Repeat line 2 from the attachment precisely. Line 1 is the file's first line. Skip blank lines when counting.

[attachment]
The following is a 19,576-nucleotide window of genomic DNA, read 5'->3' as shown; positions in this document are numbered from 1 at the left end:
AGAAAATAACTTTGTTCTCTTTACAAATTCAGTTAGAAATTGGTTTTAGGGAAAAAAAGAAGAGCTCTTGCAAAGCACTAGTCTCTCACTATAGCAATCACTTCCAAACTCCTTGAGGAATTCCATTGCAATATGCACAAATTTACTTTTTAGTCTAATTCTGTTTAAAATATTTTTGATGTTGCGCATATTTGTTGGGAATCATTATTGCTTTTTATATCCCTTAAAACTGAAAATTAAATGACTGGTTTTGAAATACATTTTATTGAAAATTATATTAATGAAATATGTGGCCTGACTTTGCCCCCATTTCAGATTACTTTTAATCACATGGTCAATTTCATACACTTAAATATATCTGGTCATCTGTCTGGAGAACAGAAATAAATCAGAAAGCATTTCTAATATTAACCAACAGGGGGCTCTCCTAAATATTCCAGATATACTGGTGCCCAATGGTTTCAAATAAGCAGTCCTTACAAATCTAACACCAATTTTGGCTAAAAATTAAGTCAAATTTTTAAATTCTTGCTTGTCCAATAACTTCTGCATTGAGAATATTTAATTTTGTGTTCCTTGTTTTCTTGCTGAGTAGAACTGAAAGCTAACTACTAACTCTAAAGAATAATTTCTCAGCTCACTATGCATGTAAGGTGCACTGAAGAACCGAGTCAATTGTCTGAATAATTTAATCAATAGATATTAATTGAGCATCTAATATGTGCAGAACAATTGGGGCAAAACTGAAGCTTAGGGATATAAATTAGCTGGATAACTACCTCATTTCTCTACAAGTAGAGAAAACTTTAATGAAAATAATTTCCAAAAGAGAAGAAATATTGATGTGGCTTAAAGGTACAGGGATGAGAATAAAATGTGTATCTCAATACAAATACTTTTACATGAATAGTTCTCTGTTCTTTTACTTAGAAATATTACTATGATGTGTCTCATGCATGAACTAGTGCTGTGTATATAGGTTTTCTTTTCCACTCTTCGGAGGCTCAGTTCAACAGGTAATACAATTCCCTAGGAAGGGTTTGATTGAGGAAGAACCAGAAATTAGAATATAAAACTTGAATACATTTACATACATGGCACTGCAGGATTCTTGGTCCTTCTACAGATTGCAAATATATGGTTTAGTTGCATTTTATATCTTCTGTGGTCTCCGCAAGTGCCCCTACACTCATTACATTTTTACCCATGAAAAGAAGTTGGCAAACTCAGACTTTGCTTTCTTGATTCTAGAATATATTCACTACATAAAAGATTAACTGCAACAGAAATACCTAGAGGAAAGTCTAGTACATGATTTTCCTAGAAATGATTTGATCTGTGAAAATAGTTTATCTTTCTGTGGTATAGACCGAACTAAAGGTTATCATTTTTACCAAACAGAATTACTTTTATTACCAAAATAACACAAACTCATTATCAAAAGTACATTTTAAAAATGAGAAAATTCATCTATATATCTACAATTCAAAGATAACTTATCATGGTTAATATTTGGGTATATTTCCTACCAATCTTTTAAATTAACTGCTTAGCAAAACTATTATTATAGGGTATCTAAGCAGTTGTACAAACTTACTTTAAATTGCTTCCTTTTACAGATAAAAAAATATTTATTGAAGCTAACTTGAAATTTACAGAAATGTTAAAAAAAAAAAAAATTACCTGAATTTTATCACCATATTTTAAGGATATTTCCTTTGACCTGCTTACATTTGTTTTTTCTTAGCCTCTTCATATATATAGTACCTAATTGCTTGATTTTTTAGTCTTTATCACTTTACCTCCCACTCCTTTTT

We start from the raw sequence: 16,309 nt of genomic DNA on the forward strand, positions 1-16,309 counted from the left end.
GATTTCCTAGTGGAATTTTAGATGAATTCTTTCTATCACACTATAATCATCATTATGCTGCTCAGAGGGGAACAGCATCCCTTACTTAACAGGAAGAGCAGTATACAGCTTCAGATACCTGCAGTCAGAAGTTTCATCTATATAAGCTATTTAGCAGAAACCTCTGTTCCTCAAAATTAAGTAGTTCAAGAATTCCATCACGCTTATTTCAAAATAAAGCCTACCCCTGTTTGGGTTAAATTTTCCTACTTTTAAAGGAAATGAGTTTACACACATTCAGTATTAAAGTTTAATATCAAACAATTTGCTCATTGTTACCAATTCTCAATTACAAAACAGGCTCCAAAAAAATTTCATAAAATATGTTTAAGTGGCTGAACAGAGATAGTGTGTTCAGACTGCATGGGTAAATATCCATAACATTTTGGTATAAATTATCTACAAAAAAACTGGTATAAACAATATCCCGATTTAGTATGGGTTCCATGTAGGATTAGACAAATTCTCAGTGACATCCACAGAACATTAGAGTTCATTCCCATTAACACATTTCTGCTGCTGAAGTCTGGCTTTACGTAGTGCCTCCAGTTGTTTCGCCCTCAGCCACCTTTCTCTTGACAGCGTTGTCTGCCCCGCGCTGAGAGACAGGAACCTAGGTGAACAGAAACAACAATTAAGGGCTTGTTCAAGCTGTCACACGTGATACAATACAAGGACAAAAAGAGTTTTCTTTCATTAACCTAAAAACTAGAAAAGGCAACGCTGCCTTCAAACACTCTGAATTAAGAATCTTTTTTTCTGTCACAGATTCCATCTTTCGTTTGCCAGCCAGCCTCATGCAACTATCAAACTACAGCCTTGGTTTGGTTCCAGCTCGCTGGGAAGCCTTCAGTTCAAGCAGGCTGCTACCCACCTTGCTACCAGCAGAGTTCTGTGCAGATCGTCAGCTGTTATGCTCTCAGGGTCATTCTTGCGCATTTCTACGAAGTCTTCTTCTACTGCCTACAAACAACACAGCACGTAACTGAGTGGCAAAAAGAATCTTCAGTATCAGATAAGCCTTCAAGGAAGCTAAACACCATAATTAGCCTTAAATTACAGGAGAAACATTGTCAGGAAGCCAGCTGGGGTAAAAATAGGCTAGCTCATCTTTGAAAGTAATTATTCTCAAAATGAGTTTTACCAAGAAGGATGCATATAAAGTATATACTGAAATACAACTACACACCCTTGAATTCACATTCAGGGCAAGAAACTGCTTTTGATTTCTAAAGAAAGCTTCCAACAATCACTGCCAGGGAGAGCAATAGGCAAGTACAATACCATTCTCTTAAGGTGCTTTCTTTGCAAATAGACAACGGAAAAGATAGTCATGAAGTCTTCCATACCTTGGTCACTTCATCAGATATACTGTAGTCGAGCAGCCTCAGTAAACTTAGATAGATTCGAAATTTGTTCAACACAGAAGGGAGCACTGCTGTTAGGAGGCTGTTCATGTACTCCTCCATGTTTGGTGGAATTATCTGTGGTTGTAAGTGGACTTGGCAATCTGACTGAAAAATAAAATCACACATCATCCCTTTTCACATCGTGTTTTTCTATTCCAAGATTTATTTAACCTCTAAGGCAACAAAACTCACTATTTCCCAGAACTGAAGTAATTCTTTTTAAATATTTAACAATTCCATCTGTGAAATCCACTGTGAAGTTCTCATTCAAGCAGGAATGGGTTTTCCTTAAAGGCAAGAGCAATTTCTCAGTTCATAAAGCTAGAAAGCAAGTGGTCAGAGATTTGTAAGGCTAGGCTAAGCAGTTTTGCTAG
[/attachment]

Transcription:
AGAAAATAACTTTGTTCTCTTTACAAATTCAGTTAGAAATTGGTTTTAGGGAAAAAAAGAAGAGCTCTTGCAAAGCACTAGTCTCTCACTATAGCAATCACTTCCAAACTCCTTGAGGAATTCCATTGCAATATGCACAAATTTACTTTTTAGTCTAATTCTGTTTAAAATATTTTTGATGTTGCGCATATTTGTTGGGAATCATTATTGCTTTTTATATCCCTTAAAACTGAAAATTAAATGACTGGTTTTGAAATACATTTTATTGAAAATTATATTAATGAAATATGTGGCCTGACTTTGCCCCCATTTCAGATTACTTTTAATCACATGGTCAATTTCATACACTTAAATATATCTGGTCATCTGTCTGGAGAACAGAAATAAATCAGAAAGCATTTCTAATATTAACCAACAGGGGGCTCTCCTAAATATTCCAGATATACTGGTGCCCAATGGTTTCAAATAAGCAGTCCTTACAAATCTAACACCAATTTTGGCTAAAAATTAAGTCAAATTTTTAAATTCTTGCTTGTCCAATAACTTCTGCATTGAGAATATTTAATTTTGTGTTCCTTGTTTTCTTGCTGAGTAGAACTGAAAGCTAACTACTAACTCTAAAGAATAATTTCTCAGCTCACTATGCATGTAAGGTGCACTGAAGAACCGAGTCAATTGTCTGAATAATTTAATCAATAGATATTAATTGAGCATCTAATATGTGCAGAACAATTGGGGCAAAACTGAAGCTTAGGGATATAAATTAGCTGGATAACTACCTCATTTCTCTACAAGTAGAGAAAACTTTAATGAAAATAATTTCCAAAAGAGAAGAAATATTGATGTGGCTTAAAGGTACAGGGATGAGAATAAAATGTGTATCTCAATACAAATACTTTTACATGAATAGTTCTCTGTTCTTTTACTTAGAAATATTACTATGATGTGTCTCATGCATGAACTAGTGCTGTGTATATAGGTTTTCTTTTCCACTCTTCGGAGGCTCAGTTCAACAGGTAATACAATTCCCTAGGAAGGGTTTGATTGAGGAAGAACCAGAAATTAGAATATAAAACTTGAATACATTTACATACATGGCACTGCAGGATTCTTGGTCCTTCTACAGATTGCAAATATATGGTTTAGTTGCATTTTATATCTTCTGTGGTCTCCGCAAGTGCCCCTACACTCATTACATTTTTACCCATGAAAAGAAGTTGGCAAACTCAGACTTTGCTTTCTTGATTCTAGAATATATTCACTACATAAAAGATTAACTGCAACAGAAATACCTAGAGGAAAGTCTAGTACATGATTTTCCTAGAAATGATTTGATCTGTGAAAATAGTTTATCTTTCTGTGGTATAGACCGAACTAAAGGTTATCATTTTTACCAAACAGAATTACTTTTATTACCAAAATAACACAAACTCATTATCAAAAGTACATTTTAAAAATGAGAAAATTCATCTATATATCTACAATTCAAAGATAACTTATCATGGTTAATATTTGGGTATATTTCCTACCAATCTTTTAAATTAACTGCTTAGCAAAACTATTATTATAGGGTATCTAAGCAGTTGTACAAACTTACTTTAAATTGCTTCCTTTTACAGATAAAAAAATATTTATTGAAGCTAACTTGAAATTTACAGAAATGTTAAAAAAAAAAAAAATTACCTGAATTTTATCACCATATTTTAAGGATATTTCCTTTGACCTGCTTACATTTGTTTTTTCTTAGCCTCTTCATATATATAGTACCTAATTGCTTGATTTTTTAGTCTTTATCACTTTACCTCCCACTCCTTTTT